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Couple recounts being under protection during Dorner killing spree

Phil and Emada Tingirides, a captain and sergeant in the LAPD, were named as targets during former LAPD officer's rampage.

Story highlights

  • Some 50 families had to be protected during the manhunt for Christopher Dorner
  • One couple talks about being named in Dorner's manifesto and how they coped
  • The police chief will conduct a review of Dorner's claims

When former Los Angeles police officer Christopher Dorner went on a vengeful killing spree this month, one couple found themselves under the protection of the same officers with whom they serve.

Phil and Emada Tingirides, a captain and sergeant in the LAPD, respectively, experienced moments of fear that stretched into days of uncertainty after Dorner killed four people and wounded three others as part of a vendetta against his former comrades.

Phil Tingirides was on the disciplinary board that terminated Dorner's employment with the police department in 2008, and was considered a primary target of Dorner's because his name appeared on a manifesto written by the renegade cop.

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In the document, which announced his planned rampage, Dorner said nothing had changed in the LAPD since its scandals of the 1990s, the Rodney King beating and the Rampart police corruption case.

The Tingirides were among some 50 families that were placed under police protection because they were named as targets of Dorner's rage.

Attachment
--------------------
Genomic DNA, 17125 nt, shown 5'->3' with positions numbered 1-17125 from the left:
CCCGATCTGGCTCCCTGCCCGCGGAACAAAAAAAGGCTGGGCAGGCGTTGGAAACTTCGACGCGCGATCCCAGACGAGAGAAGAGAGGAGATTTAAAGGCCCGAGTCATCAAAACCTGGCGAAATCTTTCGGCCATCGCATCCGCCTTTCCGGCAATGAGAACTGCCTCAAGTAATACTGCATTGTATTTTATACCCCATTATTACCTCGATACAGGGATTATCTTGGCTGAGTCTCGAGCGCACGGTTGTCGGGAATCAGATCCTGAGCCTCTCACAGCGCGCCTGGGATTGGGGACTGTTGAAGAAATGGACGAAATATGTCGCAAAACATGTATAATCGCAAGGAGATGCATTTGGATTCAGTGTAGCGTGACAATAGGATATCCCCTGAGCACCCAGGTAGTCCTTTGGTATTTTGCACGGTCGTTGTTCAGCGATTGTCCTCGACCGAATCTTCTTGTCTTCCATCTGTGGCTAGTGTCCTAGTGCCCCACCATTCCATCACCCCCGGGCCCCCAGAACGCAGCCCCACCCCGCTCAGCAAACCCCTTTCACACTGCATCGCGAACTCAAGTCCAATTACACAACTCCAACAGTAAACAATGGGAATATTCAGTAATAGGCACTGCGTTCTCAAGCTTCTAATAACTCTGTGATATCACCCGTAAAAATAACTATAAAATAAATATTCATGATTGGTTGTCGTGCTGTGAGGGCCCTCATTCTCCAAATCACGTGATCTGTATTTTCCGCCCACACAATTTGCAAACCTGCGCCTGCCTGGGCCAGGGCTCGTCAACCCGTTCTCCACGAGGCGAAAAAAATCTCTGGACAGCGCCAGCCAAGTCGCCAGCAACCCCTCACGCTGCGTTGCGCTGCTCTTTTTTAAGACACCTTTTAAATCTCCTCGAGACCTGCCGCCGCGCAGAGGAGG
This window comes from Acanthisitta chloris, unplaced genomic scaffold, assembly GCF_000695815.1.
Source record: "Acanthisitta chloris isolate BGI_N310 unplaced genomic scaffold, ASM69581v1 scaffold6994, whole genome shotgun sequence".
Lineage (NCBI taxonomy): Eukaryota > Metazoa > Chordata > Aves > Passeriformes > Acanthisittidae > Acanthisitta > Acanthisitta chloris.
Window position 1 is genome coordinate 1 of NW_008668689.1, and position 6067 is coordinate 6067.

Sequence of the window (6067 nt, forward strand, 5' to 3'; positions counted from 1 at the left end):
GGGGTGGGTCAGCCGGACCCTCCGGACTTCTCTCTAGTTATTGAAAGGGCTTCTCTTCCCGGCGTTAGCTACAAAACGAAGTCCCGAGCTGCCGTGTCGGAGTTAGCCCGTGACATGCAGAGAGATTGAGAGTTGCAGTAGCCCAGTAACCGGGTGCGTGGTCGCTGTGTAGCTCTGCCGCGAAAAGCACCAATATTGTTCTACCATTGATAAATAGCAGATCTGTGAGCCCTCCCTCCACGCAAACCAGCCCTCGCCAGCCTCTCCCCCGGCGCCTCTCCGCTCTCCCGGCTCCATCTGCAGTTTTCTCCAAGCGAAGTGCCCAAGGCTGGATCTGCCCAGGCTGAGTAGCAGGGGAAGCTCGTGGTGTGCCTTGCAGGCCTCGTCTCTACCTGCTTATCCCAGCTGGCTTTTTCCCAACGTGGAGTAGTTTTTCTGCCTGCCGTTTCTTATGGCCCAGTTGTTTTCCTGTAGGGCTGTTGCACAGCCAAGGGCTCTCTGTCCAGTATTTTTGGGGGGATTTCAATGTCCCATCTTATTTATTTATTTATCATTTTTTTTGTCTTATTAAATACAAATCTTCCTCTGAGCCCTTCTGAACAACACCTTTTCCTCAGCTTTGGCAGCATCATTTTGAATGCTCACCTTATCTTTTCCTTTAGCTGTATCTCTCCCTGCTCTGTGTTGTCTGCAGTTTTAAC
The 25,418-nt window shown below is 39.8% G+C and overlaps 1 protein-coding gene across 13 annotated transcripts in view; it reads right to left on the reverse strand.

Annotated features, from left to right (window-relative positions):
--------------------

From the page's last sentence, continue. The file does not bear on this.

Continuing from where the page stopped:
Phil Tingirides had never met Dorner before his disciplinary hearing years ago, and never spoke to him afterward. What a surprise for him, then, to be dragged into an unfolding nightmare this month.

    "Never, ever did I think someone would go to this extent in their rage over the discipline that was handed down to them," he said at a news conference Tuesday.

    The call informing him that he was a potential target came on a Wednesday afternoon. The first thing he did was call his wife and children and get them all back to his house.

    "We hear threats all the time, but rarely so specifically, and that someone has already carried out in the most cowardly way," he said.

    The couple has six kids in a blended family, ranging from 10 to 24 years in age. The biggest challenge was protecting the young ones from what they heard on television and social media about the manhunt for Dorner, Emada Tingirides said.

    "We shut the TV off after the first day," she said.

    What killed Dorner

    Under police protection in their own home, the parents tried to explain to the younger children what was going on, all while seeing "their fear growing," Phil Tingirides said.

    The parents never broke down in front of their kids, Emada Tingirides said, but the couple would sometimes sneak into the garage and cry.

    With television news ruled out, the family spent their time watching other channels and playing board games. Quality time, it turns out.

    "We found that it brought our family closer together," Phil Tingirides said.

    The manhunt ended last week when Dorner was cornered and died in the San Bernardino Mountains, about 100 miles east of the city he had once sworn to protect and serve.

    The 33-year-old former Navy officer holed up in a cabin after a shootout with law enforcement that left a sheriff's deputy dead and another wounded, McMahon said.

    The cabin caught fire when police shot tear gas canisters into it.

    On Tuesday, Los Angeles Police Chief Charlie Beck said the department would review Dorner's firing and all the claims made in his manifesto.

    The chief says the review is an act of transparency, to reassure the public that the department polices itself.

    Beck also said a process is underway to determine how much reward money may be paid out, and to whom.

    Authorities to decide fate of Dorner reward money